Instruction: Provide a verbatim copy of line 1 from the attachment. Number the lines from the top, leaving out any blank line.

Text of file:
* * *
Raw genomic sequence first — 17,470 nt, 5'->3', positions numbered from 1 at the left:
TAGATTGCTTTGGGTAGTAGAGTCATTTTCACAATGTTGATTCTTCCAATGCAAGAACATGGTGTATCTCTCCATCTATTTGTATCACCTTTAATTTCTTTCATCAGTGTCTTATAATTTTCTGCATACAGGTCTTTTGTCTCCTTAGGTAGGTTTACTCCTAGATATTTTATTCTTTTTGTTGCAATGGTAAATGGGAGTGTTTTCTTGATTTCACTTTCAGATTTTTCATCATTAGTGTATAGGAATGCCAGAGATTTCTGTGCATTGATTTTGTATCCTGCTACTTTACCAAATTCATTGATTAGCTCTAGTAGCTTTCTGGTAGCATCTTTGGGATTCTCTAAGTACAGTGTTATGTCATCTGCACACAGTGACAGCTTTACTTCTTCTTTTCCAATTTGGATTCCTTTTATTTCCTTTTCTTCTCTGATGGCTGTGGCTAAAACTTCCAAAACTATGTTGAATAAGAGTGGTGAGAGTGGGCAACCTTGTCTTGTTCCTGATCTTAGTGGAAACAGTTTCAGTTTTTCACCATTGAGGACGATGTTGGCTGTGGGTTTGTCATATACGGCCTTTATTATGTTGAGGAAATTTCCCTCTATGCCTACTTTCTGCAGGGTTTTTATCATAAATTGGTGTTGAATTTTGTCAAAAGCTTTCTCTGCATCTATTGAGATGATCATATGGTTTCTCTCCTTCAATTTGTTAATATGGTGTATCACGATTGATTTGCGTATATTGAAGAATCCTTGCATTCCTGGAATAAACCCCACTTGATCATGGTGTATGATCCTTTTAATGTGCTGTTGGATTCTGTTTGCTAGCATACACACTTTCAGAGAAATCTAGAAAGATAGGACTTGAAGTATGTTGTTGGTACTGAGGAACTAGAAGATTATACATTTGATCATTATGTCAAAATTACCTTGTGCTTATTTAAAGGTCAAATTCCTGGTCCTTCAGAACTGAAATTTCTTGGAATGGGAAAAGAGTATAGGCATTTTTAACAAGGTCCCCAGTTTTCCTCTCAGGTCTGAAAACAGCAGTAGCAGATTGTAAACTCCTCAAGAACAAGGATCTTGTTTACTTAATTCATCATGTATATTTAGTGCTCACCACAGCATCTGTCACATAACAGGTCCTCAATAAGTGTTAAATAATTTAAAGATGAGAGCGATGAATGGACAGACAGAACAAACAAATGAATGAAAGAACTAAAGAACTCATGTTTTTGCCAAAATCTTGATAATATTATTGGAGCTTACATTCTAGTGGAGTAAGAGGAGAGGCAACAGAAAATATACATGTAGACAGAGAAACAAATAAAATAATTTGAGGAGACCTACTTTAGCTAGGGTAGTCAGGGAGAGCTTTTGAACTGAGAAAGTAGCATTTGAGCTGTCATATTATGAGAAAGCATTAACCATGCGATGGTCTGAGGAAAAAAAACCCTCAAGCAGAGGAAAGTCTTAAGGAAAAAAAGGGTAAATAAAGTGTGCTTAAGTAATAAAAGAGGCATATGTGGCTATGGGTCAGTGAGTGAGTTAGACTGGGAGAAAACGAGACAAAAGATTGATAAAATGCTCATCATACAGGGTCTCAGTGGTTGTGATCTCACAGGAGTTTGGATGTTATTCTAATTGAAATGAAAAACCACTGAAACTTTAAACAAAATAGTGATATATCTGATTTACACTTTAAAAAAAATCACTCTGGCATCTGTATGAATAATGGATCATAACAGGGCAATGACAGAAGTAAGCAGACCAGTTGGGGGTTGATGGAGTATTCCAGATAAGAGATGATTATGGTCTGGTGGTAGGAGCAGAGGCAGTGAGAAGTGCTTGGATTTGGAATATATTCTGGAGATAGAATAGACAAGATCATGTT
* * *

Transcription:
Raw genomic sequence first — 17,470 nt, 5'->3', positions numbered from 1 at the left: